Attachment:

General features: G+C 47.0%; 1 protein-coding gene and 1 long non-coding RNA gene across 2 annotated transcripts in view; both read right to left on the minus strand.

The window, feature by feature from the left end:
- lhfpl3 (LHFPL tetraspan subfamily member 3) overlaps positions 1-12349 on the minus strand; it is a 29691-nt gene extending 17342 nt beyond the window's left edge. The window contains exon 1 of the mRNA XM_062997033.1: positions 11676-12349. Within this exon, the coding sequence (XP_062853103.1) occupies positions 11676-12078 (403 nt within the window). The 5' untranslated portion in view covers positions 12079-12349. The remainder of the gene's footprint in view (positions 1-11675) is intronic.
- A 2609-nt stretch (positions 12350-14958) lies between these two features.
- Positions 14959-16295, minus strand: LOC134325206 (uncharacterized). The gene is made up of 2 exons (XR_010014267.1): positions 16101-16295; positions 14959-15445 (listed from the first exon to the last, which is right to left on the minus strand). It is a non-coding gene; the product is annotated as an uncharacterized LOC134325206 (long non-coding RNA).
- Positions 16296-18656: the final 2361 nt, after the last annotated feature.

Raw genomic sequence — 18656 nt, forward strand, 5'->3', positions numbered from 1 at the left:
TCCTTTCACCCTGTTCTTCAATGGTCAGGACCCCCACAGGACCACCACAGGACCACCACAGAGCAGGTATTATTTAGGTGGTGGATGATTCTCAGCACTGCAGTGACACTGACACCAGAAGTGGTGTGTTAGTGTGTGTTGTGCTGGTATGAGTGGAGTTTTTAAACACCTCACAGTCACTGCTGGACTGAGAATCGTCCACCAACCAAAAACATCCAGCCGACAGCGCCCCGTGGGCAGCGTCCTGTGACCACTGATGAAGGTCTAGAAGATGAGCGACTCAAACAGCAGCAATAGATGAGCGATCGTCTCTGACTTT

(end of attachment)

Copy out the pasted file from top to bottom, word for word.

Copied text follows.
General features: G+C 47.0%; 1 protein-coding gene and 1 long non-coding RNA gene across 2 annotated transcripts in view; both read right to left on the minus strand.

The window, feature by feature from the left end:
- lhfpl3 (LHFPL tetraspan subfamily member 3) overlaps positions 1-12349 on the minus strand; it is a 29691-nt gene extending 17342 nt beyond the window's left edge. The window contains exon 1 of the mRNA XM_062997033.1: positions 11676-12349. Within this exon, the coding sequence (XP_062853103.1) occupies positions 11676-12078 (403 nt within the window). The 5' untranslated portion in view covers positions 12079-12349. The remainder of the gene's footprint in view (positions 1-11675) is intronic.
- A 2609-nt stretch (positions 12350-14958) lies between these two features.
- Positions 14959-16295, minus strand: LOC134325206 (uncharacterized). The gene is made up of 2 exons (XR_010014267.1): positions 16101-16295; positions 14959-15445 (listed from the first exon to the last, which is right to left on the minus strand). It is a non-coding gene; the product is annotated as an uncharacterized LOC134325206 (long non-coding RNA).
- Positions 16296-18656: the final 2361 nt, after the last annotated feature.

Raw genomic sequence — 18656 nt, forward strand, 5'->3', positions numbered from 1 at the left:
TCCTTTCACCCTGTTCTTCAATGGTCAGGACCCCCACAGGACCACCACAGGACCACCACAGAGCAGGTATTATTTAGGTGGTGGATGATTCTCAGCACTGCAGTGACACTGACACCAGAAGTGGTGTGTTAGTGTGTGTTGTGCTGGTATGAGTGGAGTTTTTAAACACCTCACAGTCACTGCTGGACTGAGAATCGTCCACCAACCAAAAACATCCAGCCGACAGCGCCCCGTGGGCAGCGTCCTGTGACCACTGATGAAGGTCTAGAAGATGAGCGACTCAAACAGCAGCAATAGATGAGCGATCGTCTCTGACTTT